Scanstrut SC45R Satcom Mount

Scanstrut SC45R Satcom Mount
Free Shipping on this product
List Price
Your Price
Usually ships in 1-2 weeks

Shipping Information
Return Policy
Why Buy From Fondriest?


Satcom Antenna Mount

Compatible Units
  • Raymarine: STV 45
  • Intellian: i4

Space on board is always limited for installing satcom/tv antennas. Scanstrut Mounts eliminate this problem by reducing the mounting footprint size by up to 60%, providing greater choice of antenna position and a quick and easy installation.

These high quality installations guarantee maximum performance from your satcom antenna

  • Premium quality, high strength and corrosion free composite moulding
  • Satcom mount fixings hidden internally
  • Antenna fixings external for ease of antenna installation and maintenance
  • Watertight installation - includes factory fitted watertight seal & gland systems

  • Monocoque composite GRP moulding
  • Polyester powder coated for a durable and gloss white finish

Kit includes
  • 1 x Satcom Mount
  • 1 x Watertight seal

*SC45R - Designed in co-operation with Raymarine engineers. Tested and approved by Raymarine as recommended mounting for 45 STV
Image Part # Product Description Price Stock Order
Usually ships in 1-2 weeks

Scanstrut SC45R Satcom Mount Reviews

| Write a Review

Be the first to write a review

In The News

Elliott Bay Reconstruction Benefits From Chum Salmon Finds

Like many commercial waterfronts, Seattle’s Elliott Bay has been built to withstand the natural forces of erosion. This has come with the addition of structures like concrete seawalls and piles of riprap, most of which were put in place in the 1930s. But there are a few manmade beaches that have sprung up in recent years along its banks. Some of these have come about because the city is reworking the shoreline following an earthquake that occurred around 10 years ago. And moving forward, Bay planners are looking to add still more improvements, including complexities in seawalls, underwater benches in the intertidal zone and a new beach, all of which are meant to help support fish habitat.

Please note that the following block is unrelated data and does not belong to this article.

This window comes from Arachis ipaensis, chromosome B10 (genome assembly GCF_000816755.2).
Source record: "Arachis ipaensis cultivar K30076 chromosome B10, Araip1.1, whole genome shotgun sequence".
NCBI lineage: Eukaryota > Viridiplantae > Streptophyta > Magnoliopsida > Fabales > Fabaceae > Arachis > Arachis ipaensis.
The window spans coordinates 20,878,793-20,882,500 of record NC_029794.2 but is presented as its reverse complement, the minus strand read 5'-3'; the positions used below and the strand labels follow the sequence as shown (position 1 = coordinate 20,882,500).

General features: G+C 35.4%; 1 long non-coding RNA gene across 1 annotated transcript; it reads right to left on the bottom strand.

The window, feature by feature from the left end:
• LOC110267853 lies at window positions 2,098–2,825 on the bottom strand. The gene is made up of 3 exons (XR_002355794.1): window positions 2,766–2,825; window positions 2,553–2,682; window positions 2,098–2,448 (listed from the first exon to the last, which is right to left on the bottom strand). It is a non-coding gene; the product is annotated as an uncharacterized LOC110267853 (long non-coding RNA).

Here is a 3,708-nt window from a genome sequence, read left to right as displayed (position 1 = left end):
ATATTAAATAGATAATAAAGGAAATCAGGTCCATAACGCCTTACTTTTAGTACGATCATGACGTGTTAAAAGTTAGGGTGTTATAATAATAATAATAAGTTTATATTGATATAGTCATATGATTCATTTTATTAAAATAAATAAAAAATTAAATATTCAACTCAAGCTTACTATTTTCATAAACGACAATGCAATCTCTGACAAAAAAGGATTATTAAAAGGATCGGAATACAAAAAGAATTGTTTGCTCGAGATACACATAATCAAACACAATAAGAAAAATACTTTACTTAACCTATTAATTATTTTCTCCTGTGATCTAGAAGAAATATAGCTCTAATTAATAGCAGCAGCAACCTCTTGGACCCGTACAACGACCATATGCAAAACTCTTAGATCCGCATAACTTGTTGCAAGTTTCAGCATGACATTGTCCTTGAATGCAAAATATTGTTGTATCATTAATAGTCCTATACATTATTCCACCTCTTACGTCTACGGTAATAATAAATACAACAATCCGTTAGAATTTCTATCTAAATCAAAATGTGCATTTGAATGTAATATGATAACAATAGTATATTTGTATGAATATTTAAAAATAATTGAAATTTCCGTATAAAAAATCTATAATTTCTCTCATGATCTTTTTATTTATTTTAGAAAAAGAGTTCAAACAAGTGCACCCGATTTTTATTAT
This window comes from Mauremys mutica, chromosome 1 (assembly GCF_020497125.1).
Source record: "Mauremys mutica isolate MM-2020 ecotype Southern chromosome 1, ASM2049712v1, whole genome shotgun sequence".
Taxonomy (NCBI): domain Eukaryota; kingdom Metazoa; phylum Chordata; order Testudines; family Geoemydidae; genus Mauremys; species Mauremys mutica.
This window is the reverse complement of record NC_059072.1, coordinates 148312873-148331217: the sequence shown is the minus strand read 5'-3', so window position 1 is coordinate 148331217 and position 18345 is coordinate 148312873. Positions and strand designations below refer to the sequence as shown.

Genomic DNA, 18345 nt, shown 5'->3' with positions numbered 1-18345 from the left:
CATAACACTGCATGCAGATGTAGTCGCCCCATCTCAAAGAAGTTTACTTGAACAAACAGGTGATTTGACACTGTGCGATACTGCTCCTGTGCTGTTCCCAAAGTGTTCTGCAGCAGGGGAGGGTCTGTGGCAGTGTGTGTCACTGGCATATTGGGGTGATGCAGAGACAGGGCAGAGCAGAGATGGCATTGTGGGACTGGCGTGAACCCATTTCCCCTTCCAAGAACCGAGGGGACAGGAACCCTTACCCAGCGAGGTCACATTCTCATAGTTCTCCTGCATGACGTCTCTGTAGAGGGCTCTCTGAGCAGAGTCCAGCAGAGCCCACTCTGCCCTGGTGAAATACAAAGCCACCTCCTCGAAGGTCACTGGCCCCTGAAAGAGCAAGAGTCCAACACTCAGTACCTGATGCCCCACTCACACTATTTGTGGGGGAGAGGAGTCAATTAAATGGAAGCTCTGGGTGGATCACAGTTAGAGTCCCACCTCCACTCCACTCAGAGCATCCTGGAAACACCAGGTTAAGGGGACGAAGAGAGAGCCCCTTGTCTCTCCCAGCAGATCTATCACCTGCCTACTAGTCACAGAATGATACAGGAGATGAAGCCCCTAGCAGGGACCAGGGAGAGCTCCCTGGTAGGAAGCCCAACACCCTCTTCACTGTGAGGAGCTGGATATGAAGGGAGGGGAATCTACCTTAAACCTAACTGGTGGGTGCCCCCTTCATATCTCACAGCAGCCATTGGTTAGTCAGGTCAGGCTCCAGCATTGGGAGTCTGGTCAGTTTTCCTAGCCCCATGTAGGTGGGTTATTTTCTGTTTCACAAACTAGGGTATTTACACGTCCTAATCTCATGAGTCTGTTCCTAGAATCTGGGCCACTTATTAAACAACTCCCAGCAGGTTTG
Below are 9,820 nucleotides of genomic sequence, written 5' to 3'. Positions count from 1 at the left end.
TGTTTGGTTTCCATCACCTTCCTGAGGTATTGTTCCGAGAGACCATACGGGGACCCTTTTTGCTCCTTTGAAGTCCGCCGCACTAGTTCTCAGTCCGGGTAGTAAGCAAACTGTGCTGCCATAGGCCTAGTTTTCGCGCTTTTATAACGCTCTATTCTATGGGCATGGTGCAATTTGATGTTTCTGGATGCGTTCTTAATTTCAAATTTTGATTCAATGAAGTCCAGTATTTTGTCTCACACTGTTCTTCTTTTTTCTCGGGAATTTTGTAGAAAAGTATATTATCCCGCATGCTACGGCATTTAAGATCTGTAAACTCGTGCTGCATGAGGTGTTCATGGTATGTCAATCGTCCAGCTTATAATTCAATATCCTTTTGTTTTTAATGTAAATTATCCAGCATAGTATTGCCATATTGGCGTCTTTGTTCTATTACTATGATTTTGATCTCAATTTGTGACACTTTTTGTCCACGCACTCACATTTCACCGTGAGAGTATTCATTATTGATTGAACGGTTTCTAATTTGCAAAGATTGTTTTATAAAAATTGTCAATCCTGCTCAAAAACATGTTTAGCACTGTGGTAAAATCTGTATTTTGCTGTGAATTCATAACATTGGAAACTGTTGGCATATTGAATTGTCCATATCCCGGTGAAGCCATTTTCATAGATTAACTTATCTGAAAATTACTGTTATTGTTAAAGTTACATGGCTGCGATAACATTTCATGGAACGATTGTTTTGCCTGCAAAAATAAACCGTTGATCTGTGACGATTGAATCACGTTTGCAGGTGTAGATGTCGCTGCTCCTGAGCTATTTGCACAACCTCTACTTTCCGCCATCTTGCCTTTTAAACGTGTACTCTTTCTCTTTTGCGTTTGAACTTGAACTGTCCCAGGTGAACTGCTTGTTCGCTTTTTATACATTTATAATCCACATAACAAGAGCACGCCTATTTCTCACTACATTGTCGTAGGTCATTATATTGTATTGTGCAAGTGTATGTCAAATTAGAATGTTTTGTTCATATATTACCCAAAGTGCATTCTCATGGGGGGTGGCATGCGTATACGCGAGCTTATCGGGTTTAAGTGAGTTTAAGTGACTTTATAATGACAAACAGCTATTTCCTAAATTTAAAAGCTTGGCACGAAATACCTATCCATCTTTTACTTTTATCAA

Read More

Boise River Watershed Watch Shows Volunteers Issues River Faces

Having just wrapped up its ninth year, the Boise River Watershed Watch program is an increasingly popular citizen science program in Boise, Idaho. It takes interested volunteers and joins them with expert scientists from the U.S. Geological Survey (USGS) who teach them about the river’s health and sampling water quality using transparency tubes, dip nets and chemical test kits. “Our focus is to educate folks on the parameters that we measure, to give them an idea of the river’s health,” said Tim Merrick, public information officer at the USGS’ Idaho Water Science Center. “So they can collect data on the river’s conditions and get plugged in.

Read More

New Benthic Underwater Microscope Captures Coral Wars

Researchers from Scripps Institution of Oceanography at the University of California - San Diego have designed and built a diver-operated underwater microscope to study millimeter-scale processes as they naturally occur on the seafloor. The research team has observed coral turf wars, coral polyp “kissing” and much more using the new microscopic technology. Many important biological processes in the ocean take place at microscopic scales, but when scientists remove organisms from their native habitats to study them in the lab, much of the information and its context are lost. In a quest to overcome this challenge, Scripps oceanographers developed the new type of underwater microscope to image marine microorganisms in their natural settings without disturbing them.

Read More